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Bonkers for Books! — "The Help"

By Katie Steen and Ella Jenak in Arts & Culture

"Bonkers for Books!" is a recurring feature by Royal Banner critics Katie Steen and Ella Jenak about novels that have been adapted into movies. This week, they compare and contrast Kathryn Stockett's 2009 novel "The Help" with its 2011 film adaptation, directed by Tate Taylor. s The Book “The Help” tells the story of two black maids living in Jackson, Mississippi in 1962 who team up with an audacious white journalist to write a novel about working as a colored maid in the South. The stories the women have to tell are both heartbreaking and humorous, but they share a common goal: to bring change to Jackson. The author, Kathryn Stockett, perfectly balances her comedic characters with the novel’s more serious theme of civil rights. s Stockett writes from different character’s perspectives — each with a strong, unique voice — to draw the reader into the novel and add personality. The three narrators are Aibileen Clark, a kindhearted woman who knows exactly how to make the children she raises feel special, Minny Jackson, a sass-mouthing maid who isn’t afraid to stand up to the white women she works for, and Eugenia “Skeeter” Phelan, an awkward girl who would much rather get a job than a husband. The novel’s dialect gives it a unique flavor, but does not make it any less easy to read. You can clearly hear the characters’ southern drawl as they engage in witty dialogue that is laugh-out-loud funny. Even casual readers will enjoy this well-written, heart-warming novel. s The Film

Similar to its print counterpart, the movie version of “The Help” uses plenty of amusing dialogue, but still sticks to the theme of civil rights (though not to the extent that the novel does). From the second the movie starts to the end credits, “The Help” is very visually appealing. The beautiful and elaborate set design immerses the viewer in the 1960’s while the costumes would drive any fashion lover mad with envy. And the cinematography is outstanding — making the film an excellent visual counterpart to the novel. s Emma Stone plays the role of Eugenia “Skeeter” Phelan phenomenally. She deviates from the dramatic, sarcastic teen character everyone loved her for in Easy A, but still keeps a humorous edge in her role. Her range of talent is very impressive, and she has shown that she can play a variety of roles beautifully. s Also impressive on the screen was Ahna O’Reilly, previously only known for small roles in films like “Forgetting Sarah Marshall” and “Nancy Drew.” She plays the part of Elizabeth Leefolt, a passive-aggressive housewife who doesn’t know how to love her own children. O’Reilly is particularly admirable because she played a role that could have gone unnoticed, but is instead an interesting and dynamic part of the film. It would also be unfair not to mention the incredible talents of Octavia Spencer and Viola Davis, the actresses who play the two main maids. Both of them are great on screen, and make us both laugh and cry. s One downside to the film is that it does not change narrators, as the novel does. Instead the whole story is told from Aibileen's (one of the black maid) point of view. Also, some of the characters’ thick southern accents make it difficult to understand the dialogue in the film. We suggest that you read the book before watching the movie, so you can truly appreciate all the witty moments in the story. Overall though, “The Help” is a beautiful and enjoyable film that still manages to accurately represent the original novel it brings to the big screen. s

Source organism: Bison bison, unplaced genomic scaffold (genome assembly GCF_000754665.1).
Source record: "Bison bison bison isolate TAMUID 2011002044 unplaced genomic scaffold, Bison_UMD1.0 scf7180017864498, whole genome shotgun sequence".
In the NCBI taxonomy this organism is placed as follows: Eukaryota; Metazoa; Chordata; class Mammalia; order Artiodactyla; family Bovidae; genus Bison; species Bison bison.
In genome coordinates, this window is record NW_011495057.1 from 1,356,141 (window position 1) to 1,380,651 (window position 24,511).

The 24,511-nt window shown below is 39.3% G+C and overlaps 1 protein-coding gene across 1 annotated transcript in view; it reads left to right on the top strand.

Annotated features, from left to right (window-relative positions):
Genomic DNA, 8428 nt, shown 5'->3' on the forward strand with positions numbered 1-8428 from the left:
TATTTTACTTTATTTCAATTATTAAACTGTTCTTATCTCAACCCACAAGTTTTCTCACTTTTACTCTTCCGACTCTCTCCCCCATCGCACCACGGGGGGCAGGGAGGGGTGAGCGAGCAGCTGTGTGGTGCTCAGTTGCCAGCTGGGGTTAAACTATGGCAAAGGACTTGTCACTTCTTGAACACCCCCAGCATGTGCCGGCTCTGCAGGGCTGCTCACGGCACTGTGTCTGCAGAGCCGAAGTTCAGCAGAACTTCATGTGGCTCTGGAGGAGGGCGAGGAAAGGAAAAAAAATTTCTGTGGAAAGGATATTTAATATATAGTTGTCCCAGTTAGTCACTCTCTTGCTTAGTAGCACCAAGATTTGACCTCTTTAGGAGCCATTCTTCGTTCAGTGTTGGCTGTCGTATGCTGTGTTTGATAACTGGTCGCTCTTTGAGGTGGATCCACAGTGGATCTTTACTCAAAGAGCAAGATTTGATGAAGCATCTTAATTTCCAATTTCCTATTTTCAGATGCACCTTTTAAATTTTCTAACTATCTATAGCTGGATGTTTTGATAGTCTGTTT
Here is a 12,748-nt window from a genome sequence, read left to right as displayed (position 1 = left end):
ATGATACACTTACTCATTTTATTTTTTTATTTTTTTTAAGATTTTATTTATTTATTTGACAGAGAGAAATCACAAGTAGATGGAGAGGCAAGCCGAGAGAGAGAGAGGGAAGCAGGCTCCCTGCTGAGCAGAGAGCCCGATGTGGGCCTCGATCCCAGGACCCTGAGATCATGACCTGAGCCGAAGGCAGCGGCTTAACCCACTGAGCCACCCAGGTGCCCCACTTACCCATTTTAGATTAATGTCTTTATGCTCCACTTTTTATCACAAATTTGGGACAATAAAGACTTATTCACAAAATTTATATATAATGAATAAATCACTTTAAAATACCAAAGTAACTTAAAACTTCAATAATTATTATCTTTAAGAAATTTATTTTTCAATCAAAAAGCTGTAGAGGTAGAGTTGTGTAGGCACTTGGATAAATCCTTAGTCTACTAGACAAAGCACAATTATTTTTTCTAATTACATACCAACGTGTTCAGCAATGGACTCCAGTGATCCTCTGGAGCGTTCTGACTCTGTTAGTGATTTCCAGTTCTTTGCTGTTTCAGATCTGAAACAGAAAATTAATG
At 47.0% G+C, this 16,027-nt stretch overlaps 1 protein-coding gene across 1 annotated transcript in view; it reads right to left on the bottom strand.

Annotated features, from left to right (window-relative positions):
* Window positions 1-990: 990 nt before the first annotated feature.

To Sum It Up... Book: 5/5 "The Help" is perfect for any student who wants a light book to read in his or her free time. It's entertaining, intelligent, and easy to read! Movie: 4/5 "The Help" is an entertaining movie on its own, but viewers who have read the book will enjoy it even more. s s

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